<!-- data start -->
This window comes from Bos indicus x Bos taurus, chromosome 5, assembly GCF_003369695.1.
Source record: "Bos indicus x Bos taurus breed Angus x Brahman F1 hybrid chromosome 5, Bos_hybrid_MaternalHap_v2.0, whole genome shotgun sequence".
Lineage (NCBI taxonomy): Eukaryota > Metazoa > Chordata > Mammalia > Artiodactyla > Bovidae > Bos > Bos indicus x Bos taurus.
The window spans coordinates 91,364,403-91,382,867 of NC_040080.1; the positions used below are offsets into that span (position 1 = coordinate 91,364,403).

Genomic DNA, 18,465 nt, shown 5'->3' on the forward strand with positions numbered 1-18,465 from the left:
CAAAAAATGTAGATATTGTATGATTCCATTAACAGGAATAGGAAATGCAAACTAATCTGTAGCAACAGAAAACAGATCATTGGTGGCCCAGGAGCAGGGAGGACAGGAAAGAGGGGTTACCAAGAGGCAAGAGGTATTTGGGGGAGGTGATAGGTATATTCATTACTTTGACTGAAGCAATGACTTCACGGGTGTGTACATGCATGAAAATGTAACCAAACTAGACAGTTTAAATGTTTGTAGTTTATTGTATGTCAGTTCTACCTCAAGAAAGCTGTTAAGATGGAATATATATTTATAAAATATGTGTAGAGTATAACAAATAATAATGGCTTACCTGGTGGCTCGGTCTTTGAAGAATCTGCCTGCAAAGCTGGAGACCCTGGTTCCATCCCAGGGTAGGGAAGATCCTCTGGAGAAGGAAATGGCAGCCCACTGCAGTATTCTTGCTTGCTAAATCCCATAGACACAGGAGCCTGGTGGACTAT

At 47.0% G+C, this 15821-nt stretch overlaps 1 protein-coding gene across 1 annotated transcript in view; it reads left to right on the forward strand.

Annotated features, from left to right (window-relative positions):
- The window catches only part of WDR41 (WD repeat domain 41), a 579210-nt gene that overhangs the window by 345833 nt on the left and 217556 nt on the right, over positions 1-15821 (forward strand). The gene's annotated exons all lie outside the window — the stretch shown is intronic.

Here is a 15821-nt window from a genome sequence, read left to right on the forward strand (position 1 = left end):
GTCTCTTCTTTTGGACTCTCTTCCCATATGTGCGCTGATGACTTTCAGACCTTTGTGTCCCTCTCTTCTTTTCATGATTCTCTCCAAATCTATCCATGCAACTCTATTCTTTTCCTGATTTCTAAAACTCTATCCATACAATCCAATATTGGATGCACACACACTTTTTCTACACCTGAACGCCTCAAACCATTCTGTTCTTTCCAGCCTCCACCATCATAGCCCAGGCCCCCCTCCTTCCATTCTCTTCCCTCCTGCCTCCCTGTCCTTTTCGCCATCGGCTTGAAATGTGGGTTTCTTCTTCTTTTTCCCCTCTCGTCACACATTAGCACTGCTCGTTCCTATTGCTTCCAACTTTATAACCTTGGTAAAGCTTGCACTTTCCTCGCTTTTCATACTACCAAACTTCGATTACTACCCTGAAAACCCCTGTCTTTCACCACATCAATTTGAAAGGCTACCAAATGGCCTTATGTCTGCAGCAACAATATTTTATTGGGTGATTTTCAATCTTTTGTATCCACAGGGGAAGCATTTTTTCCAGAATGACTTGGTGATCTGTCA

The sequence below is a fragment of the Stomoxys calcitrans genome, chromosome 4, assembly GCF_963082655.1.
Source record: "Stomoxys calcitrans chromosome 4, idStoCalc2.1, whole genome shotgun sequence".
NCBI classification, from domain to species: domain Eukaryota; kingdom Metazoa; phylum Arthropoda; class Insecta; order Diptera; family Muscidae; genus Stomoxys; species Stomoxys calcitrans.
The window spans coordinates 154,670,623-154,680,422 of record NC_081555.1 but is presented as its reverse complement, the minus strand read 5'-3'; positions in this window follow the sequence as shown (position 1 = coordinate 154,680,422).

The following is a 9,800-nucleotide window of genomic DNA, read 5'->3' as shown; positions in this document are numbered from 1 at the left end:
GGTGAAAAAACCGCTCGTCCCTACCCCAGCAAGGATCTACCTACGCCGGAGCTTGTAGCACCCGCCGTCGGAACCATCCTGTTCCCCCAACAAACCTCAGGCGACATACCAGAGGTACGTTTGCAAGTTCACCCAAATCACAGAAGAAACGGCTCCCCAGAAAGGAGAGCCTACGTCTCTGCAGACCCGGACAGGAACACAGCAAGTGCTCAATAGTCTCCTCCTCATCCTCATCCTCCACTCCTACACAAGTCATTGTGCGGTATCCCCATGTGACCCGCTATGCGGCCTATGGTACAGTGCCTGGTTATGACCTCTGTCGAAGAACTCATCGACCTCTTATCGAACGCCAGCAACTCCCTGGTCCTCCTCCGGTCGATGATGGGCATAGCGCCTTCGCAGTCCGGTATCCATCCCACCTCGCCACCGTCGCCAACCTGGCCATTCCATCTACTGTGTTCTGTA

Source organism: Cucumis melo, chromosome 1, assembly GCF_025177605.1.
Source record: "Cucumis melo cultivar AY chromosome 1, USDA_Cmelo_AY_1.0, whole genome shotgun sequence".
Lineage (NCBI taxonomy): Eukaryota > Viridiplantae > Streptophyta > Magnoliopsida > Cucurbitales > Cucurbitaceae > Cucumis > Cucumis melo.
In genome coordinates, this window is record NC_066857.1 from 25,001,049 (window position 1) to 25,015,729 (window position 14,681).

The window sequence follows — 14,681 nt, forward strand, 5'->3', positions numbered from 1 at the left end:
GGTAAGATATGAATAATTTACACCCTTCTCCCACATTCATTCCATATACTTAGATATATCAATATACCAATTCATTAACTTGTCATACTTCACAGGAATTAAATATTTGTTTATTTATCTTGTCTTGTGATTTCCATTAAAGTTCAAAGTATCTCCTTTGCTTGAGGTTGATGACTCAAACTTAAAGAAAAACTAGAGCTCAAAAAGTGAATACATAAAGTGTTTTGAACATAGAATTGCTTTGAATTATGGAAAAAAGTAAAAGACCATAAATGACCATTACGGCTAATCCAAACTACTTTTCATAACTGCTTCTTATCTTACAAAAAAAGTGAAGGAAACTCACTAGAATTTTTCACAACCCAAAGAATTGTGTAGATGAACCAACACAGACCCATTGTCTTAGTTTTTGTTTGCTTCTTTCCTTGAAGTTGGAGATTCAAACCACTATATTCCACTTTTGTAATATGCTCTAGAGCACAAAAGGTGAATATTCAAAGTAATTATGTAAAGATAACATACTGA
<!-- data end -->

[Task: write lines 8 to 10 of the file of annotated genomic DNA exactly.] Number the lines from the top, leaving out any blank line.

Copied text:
Annotated features, from left to right (window-relative positions):
- The window catches only part of WDR41 (WD repeat domain 41), a 579210-nt gene that overhangs the window by 345833 nt on the left and 217556 nt on the right, over positions 1-15821 (forward strand). The gene's annotated exons all lie outside the window — the stretch shown is intronic.

Here is a 15821-nt window from a genome sequence, read left to right on the forward strand (position 1 = left end):